By Libby Farmen
We all want more kindness and compassion. Especially in the climate of today, we see an absence of love for one another. The concept of love is complex, and we often equate it with emotion. We love a lot of people because it makes us feel good. However, this means that our ability to love one another well fluctuates based on our feelings of the moment or our feelings toward a particular individual. The type of love that Jesus asks us to demonstrate to the world is not based on feelings. It’s not designed to be bestowed on those who “deserve” it or who give us love in return.
In 1 Corinthians 13: 4-7 Paul provides a list of the attributes of love. We could easily replace the word love with the word Jesus and get, “Jesus is kind and patient. Jesus does not envy or boast, etc.” God is love and these are His attributes. We are called to display these attributes because they are of God. Jesus is the creator of love, kindness and patience. We are of our creator. Part of the process of sanctification is the call to pursue a lifestyle that looks more and more like Jesus. As we display the characteristics of love to a broken world and to broken people, we show the world Jesus. Now, more than ever, the world needs kindness, because ultimately, the world needs Jesus. Showing kindness is showing a road to our Savior.
As Jesus walked the earth, he was a living example of kindness. He showed us that kindness is simple. Kindness is spending time with children. Kindness is helping the sick. Kindness is watching over widows and the vulnerable. He showed kindness to both genders, to the young and to the old, to people of different races and cultures, and to the rich and to the poor. Quite simply, Jesus showed us that no one was to be outside of our reach when extending kindness. When I think of Jesus, I am so compelled by the kindness He showed people. The way he was fully present. How He rejected a worldly system of top down wealth and prestige and put ordinary people at the heart of His mission.
The word kindness in the original Greek is chrestos. There really isn’t one English word that completely encompasses the definition, but it’s essentially the concept of being kind and good simultaneously. Chrestos is not just being nice. It’s about working toward the good of others — an implied action that compels us to serve. There is a quote by Bob Goff that perfectly illustrates chrestos, “Loving people the way Jesus did means constantly taking cuts to the back of the line.” Kindness is acting in a way that benefits others – often requiring sacrifice on our part.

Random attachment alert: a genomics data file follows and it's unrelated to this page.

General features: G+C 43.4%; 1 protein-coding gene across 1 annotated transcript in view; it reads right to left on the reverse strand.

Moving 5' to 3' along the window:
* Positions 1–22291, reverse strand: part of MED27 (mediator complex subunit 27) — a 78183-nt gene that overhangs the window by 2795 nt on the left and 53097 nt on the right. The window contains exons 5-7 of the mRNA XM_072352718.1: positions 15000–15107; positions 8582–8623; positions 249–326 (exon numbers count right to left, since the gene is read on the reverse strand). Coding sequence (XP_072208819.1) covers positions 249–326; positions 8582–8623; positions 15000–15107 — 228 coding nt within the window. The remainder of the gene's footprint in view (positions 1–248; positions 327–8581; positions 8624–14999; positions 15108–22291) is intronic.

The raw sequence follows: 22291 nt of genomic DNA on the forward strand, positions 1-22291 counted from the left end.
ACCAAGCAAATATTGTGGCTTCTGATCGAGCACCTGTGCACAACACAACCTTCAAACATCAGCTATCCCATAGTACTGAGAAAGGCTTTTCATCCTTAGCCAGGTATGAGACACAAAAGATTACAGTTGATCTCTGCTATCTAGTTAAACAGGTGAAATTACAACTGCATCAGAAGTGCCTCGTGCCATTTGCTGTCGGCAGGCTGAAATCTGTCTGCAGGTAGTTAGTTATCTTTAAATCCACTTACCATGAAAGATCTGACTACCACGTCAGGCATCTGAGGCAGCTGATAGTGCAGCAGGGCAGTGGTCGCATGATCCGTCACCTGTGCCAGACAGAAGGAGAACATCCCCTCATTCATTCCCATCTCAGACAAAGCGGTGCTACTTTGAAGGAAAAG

If we are truly to live in a way where we are disciplining ourselves to be kind, first we must recognize that we are exhorted to be kind to all. If we believe some people don’t deserve our kindness, then we need to do some heart work and identify where we have let pride or selfishness creep in. Second, being kind takes personal sacrifice. It means waking up each day thinking more about others than about ourselves. It means leaving enough margin in our daily and weekly lives so that we have time to be kind–to be of service to others. Jesus took the time to be kind to people as he went about His day. He didn’t restrict himself to serving in a soup kitchen once a week when it fit into his schedule. People and their needs are inconvenient to our schedules, to our agendas and to our goals. But when we put schedules, agendas and goals in front of people, we’ve lost sight of love.
The only way we can be even remotely successful at this work of being kind is because we have the gift of the Spirit. We love because God first loved us. We can be kind because God was first kind to us–in a way that none of us can ever top. If God was willing to die for every single human being on the planet, then that is a clear signal to you and me that each person has enough worth and value in them for us to show them kindness.
But when the kindness of God our Savior and His love for mankind appeared, He saved us, not on the basis of deeds which we have done in righteousness, but according to His mercy, by the washing of regeneration and renewing by the Holy Spirit.Titus 3:4–5 (NASB)